Jason Bazinet -- Citigroup -- Analyst

And I guess when this Aarki is sort of fully integrated and your spend has sort of moved over to Aarki, then that's maybe when we could see the UA spend tick back up. Is that the right way to think about it?

Andrew Paradise -- Co-Founder, CEO, President & Chairman

I think it's entirely driven by market dynamics, but that wouldn't be -- certainly wouldn't be a crazy idea.

Jason Bazinet -- Citigroup -- Analyst

Okay. Alright. Thank you.

Operator

Our next question comes from Drew Crum of Stifel. Your line is open. Please go ahead.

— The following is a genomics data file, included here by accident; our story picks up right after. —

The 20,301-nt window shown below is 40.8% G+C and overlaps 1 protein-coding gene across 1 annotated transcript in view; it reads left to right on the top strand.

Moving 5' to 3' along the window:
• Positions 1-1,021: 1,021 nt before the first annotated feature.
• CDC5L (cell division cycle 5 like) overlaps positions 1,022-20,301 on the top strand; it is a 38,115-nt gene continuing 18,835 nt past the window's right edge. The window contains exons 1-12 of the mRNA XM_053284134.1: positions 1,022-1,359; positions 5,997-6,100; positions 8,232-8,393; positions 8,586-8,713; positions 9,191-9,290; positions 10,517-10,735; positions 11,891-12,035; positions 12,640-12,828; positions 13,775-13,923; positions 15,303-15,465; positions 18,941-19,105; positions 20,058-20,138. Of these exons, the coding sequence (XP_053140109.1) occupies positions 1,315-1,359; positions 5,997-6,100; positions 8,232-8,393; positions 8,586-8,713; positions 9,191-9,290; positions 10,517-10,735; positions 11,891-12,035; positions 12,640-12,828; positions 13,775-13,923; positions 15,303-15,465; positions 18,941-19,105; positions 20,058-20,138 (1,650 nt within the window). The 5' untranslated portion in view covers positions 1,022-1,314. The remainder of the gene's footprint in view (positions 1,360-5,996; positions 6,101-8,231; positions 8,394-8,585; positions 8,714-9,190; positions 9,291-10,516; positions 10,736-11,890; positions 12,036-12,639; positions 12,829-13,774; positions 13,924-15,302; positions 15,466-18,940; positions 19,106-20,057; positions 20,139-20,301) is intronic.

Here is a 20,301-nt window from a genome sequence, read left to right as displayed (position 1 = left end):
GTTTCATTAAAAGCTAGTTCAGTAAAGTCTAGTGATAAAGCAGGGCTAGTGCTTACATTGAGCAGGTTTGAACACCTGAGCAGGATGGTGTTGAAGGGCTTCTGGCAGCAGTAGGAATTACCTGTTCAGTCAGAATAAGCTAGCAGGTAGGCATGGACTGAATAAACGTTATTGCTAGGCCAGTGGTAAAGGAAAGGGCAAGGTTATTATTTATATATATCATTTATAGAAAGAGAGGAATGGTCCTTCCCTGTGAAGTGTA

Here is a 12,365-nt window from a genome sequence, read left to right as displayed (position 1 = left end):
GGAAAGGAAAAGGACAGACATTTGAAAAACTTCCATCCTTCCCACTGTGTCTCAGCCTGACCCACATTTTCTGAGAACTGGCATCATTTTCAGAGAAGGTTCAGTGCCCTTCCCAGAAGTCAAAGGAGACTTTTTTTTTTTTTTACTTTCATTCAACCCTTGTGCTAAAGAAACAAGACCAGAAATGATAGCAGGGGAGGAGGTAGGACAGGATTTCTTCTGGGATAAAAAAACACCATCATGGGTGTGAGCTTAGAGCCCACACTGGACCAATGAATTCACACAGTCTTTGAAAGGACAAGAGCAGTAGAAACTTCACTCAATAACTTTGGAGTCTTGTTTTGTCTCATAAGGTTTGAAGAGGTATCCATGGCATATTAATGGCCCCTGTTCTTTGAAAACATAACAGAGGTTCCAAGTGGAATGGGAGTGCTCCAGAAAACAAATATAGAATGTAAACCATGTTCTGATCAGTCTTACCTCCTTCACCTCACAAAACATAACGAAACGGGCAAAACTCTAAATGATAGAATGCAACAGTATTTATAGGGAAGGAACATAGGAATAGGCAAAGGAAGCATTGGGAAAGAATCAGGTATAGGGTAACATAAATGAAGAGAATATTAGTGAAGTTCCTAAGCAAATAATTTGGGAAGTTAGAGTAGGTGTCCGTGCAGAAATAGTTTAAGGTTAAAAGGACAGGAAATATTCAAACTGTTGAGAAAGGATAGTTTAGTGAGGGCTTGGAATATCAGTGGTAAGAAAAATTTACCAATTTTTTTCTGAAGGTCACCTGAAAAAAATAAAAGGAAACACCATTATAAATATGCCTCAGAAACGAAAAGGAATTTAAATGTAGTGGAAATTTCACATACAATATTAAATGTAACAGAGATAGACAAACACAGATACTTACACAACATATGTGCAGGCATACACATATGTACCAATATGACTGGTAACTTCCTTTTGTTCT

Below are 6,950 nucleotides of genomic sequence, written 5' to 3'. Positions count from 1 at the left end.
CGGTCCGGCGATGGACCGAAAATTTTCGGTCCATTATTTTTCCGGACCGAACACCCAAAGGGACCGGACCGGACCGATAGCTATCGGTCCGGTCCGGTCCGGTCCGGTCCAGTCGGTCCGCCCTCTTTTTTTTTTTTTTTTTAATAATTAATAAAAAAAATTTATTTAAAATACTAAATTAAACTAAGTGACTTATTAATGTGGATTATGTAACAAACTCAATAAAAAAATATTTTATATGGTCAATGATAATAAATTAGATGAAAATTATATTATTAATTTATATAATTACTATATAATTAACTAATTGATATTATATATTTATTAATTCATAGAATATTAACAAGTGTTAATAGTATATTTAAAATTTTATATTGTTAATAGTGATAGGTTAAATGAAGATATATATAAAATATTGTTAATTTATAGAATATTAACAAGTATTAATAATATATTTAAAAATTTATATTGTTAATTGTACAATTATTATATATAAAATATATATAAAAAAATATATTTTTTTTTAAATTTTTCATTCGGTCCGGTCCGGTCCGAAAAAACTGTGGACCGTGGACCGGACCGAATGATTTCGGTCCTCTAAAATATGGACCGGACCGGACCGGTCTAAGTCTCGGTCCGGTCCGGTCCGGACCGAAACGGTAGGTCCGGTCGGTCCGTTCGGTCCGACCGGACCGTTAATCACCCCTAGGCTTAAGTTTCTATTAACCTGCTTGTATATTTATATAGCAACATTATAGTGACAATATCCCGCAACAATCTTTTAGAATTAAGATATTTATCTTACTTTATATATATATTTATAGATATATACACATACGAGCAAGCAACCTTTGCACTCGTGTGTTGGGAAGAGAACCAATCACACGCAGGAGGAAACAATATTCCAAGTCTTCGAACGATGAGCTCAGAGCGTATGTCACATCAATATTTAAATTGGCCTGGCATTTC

Drew Crum -- Stifel -- Analyst

Okay, thanks. Hey guys, good afternoon. So you guys have demonstrated some good progress on the take rate over the last several consecutive quarters. How are you thinking about that in the second half? What are the drivers to improve it? Separately, Andrew, you've noted that IDFA was not a concern for you with the business. Any early observations in terms of the impact that you've seen quarter-to-date or year-to-date rather?

And then lastly, what are the next milestones for the NFL Competitors Challenge along with Big Buck Hunter? And when would we expect to see any meaningful contributions from either one of those? Thanks.

Andrew Paradise -- Co-Founder, CEO, President & Chairman